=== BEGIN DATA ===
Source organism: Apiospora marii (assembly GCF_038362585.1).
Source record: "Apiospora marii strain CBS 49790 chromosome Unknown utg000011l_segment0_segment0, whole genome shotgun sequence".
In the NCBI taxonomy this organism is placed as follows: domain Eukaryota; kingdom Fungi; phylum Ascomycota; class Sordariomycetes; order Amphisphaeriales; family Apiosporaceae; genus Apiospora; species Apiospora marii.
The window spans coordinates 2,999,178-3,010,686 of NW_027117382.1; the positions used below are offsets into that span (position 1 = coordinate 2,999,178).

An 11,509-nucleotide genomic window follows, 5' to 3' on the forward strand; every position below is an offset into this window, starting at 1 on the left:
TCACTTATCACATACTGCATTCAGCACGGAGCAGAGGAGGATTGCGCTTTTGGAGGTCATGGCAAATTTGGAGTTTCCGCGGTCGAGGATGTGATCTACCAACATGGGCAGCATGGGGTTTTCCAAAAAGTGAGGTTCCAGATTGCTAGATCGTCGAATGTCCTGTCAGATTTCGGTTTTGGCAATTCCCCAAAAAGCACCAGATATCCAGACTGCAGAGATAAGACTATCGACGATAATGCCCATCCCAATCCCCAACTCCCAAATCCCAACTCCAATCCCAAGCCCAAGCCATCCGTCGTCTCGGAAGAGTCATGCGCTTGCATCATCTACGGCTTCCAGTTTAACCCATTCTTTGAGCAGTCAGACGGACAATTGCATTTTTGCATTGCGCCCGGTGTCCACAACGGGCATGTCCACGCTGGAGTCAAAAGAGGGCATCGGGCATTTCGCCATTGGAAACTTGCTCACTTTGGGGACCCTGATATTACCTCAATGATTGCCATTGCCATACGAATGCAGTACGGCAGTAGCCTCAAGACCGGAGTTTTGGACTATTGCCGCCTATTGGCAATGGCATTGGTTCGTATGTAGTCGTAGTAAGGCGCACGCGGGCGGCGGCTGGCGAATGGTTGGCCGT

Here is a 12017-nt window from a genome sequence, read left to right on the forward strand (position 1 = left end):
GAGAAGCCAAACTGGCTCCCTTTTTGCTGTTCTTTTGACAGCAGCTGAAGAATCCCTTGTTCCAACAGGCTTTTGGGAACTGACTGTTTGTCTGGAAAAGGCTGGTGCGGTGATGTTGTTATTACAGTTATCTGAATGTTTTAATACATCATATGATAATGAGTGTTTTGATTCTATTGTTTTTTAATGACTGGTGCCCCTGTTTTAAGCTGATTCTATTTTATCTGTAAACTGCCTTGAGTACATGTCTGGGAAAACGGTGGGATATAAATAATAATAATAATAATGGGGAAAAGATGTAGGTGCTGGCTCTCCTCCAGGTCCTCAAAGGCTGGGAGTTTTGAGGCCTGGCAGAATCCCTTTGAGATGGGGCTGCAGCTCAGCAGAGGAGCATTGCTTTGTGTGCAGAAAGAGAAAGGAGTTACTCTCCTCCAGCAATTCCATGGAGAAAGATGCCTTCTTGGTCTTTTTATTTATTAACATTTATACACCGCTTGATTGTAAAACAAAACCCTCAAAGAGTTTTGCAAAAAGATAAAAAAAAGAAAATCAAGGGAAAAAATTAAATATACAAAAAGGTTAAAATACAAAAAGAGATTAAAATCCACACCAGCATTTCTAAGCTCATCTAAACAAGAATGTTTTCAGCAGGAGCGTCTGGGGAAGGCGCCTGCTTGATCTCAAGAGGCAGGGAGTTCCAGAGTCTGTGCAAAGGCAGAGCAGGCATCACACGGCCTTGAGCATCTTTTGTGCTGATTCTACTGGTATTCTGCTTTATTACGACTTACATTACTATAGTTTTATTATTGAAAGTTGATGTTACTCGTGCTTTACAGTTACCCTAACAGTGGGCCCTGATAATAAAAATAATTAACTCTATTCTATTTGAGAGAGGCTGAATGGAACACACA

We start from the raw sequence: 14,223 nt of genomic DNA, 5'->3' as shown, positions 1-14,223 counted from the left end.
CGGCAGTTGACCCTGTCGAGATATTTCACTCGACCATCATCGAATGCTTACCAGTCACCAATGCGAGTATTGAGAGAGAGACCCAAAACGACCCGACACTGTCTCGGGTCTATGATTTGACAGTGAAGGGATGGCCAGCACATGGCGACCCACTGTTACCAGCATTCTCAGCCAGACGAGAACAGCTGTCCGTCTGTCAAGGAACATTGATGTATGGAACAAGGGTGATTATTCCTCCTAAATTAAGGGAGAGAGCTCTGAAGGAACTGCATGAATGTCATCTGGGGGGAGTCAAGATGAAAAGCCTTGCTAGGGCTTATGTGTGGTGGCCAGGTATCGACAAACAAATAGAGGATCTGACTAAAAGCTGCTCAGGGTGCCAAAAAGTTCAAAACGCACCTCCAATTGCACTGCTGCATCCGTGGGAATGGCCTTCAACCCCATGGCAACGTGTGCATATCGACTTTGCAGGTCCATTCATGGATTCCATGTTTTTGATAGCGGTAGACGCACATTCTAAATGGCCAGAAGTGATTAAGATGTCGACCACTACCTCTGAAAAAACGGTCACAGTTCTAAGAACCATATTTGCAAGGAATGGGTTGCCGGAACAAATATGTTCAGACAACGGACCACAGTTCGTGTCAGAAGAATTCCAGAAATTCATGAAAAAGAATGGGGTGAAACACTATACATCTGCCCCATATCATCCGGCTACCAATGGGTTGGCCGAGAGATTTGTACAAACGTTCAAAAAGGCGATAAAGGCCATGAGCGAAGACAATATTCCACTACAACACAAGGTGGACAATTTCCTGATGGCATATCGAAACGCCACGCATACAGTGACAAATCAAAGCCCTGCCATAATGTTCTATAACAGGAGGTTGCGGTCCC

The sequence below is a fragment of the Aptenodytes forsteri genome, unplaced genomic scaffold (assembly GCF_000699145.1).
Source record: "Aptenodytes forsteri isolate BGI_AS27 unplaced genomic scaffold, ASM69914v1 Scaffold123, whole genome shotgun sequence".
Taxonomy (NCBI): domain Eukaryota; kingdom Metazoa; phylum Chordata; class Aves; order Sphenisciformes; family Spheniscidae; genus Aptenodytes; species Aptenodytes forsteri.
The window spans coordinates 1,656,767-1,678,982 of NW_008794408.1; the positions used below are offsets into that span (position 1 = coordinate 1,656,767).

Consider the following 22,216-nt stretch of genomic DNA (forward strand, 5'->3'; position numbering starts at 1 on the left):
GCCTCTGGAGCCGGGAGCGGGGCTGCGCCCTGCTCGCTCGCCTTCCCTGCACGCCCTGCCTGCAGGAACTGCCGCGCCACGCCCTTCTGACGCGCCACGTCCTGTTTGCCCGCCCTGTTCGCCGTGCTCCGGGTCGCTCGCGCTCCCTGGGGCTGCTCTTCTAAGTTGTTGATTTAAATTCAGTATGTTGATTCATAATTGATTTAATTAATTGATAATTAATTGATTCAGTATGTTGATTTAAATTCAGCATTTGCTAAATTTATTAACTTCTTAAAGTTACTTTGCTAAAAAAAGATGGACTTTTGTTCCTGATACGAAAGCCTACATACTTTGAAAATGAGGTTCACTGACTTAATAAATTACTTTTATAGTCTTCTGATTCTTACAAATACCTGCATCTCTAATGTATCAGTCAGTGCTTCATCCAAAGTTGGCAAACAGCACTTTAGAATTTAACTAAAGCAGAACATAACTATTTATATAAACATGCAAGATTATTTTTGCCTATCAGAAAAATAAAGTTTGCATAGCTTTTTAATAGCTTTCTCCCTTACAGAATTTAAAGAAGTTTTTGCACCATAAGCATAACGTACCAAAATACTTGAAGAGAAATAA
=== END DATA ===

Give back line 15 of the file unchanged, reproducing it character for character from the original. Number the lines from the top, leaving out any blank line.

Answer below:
Consider the following 22,216-nt stretch of genomic DNA (forward strand, 5'->3'; position numbering starts at 1 on the left):